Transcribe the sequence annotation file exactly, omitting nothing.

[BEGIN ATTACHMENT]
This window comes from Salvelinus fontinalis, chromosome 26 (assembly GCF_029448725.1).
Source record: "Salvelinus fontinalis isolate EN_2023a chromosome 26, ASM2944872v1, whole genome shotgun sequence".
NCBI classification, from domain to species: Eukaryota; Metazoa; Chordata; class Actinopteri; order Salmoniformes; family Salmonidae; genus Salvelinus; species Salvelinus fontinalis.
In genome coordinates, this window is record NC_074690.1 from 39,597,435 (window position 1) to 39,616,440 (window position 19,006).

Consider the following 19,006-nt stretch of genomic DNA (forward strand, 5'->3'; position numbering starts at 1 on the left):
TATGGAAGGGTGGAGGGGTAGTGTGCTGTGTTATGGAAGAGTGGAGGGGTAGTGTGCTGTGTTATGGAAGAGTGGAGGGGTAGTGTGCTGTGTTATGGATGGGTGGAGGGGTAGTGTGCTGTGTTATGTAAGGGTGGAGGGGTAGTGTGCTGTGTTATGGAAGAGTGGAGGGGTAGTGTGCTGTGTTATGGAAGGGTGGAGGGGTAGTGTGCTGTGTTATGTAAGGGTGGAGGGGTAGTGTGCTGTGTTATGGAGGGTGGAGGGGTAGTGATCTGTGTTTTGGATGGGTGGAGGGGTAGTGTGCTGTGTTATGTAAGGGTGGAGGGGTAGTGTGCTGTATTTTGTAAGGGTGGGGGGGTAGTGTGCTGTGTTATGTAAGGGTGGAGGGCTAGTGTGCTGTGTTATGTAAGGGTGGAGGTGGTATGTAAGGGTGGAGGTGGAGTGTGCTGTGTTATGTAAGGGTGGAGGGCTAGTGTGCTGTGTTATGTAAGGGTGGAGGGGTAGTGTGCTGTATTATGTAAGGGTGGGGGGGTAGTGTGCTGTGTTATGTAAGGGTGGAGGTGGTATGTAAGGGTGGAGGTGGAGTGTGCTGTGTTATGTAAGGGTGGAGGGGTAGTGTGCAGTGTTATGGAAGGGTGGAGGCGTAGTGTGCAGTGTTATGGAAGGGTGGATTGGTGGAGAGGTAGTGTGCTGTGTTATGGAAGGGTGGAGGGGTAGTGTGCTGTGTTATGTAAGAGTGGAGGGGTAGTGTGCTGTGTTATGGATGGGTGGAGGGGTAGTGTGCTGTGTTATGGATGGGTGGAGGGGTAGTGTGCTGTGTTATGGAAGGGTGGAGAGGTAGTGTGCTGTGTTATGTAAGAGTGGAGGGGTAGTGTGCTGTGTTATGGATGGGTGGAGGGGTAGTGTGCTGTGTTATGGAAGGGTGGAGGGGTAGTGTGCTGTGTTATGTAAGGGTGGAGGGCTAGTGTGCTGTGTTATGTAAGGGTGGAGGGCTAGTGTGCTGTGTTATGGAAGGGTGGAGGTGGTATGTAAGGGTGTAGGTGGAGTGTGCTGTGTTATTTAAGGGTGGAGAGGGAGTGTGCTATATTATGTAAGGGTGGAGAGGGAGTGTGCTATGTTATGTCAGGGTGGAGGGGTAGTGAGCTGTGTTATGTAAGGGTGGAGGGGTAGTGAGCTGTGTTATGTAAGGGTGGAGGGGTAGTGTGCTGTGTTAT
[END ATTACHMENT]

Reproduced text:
This window comes from Salvelinus fontinalis, chromosome 26 (assembly GCF_029448725.1).
Source record: "Salvelinus fontinalis isolate EN_2023a chromosome 26, ASM2944872v1, whole genome shotgun sequence".
NCBI classification, from domain to species: Eukaryota; Metazoa; Chordata; class Actinopteri; order Salmoniformes; family Salmonidae; genus Salvelinus; species Salvelinus fontinalis.
In genome coordinates, this window is record NC_074690.1 from 39,597,435 (window position 1) to 39,616,440 (window position 19,006).

Consider the following 19,006-nt stretch of genomic DNA (forward strand, 5'->3'; position numbering starts at 1 on the left):
TATGGAAGGGTGGAGGGGTAGTGTGCTGTGTTATGGAAGAGTGGAGGGGTAGTGTGCTGTGTTATGGAAGAGTGGAGGGGTAGTGTGCTGTGTTATGGATGGGTGGAGGGGTAGTGTGCTGTGTTATGTAAGGGTGGAGGGGTAGTGTGCTGTGTTATGGAAGAGTGGAGGGGTAGTGTGCTGTGTTATGGAAGGGTGGAGGGGTAGTGTGCTGTGTTATGTAAGGGTGGAGGGGTAGTGTGCTGTGTTATGGAGGGTGGAGGGGTAGTGATCTGTGTTTTGGATGGGTGGAGGGGTAGTGTGCTGTGTTATGTAAGGGTGGAGGGGTAGTGTGCTGTATTTTGTAAGGGTGGGGGGGTAGTGTGCTGTGTTATGTAAGGGTGGAGGGCTAGTGTGCTGTGTTATGTAAGGGTGGAGGTGGTATGTAAGGGTGGAGGTGGAGTGTGCTGTGTTATGTAAGGGTGGAGGGCTAGTGTGCTGTGTTATGTAAGGGTGGAGGGGTAGTGTGCTGTATTATGTAAGGGTGGGGGGGTAGTGTGCTGTGTTATGTAAGGGTGGAGGTGGTATGTAAGGGTGGAGGTGGAGTGTGCTGTGTTATGTAAGGGTGGAGGGGTAGTGTGCAGTGTTATGGAAGGGTGGAGGCGTAGTGTGCAGTGTTATGGAAGGGTGGATTGGTGGAGAGGTAGTGTGCTGTGTTATGGAAGGGTGGAGGGGTAGTGTGCTGTGTTATGTAAGAGTGGAGGGGTAGTGTGCTGTGTTATGGATGGGTGGAGGGGTAGTGTGCTGTGTTATGGATGGGTGGAGGGGTAGTGTGCTGTGTTATGGAAGGGTGGAGAGGTAGTGTGCTGTGTTATGTAAGAGTGGAGGGGTAGTGTGCTGTGTTATGGATGGGTGGAGGGGTAGTGTGCTGTGTTATGGAAGGGTGGAGGGGTAGTGTGCTGTGTTATGTAAGGGTGGAGGGCTAGTGTGCTGTGTTATGTAAGGGTGGAGGGCTAGTGTGCTGTGTTATGGAAGGGTGGAGGTGGTATGTAAGGGTGTAGGTGGAGTGTGCTGTGTTATTTAAGGGTGGAGAGGGAGTGTGCTATATTATGTAAGGGTGGAGAGGGAGTGTGCTATGTTATGTCAGGGTGGAGGGGTAGTGAGCTGTGTTATGTAAGGGTGGAGGGGTAGTGAGCTGTGTTATGTAAGGGTGGAGGGGTAGTGTGCTGTGTTAT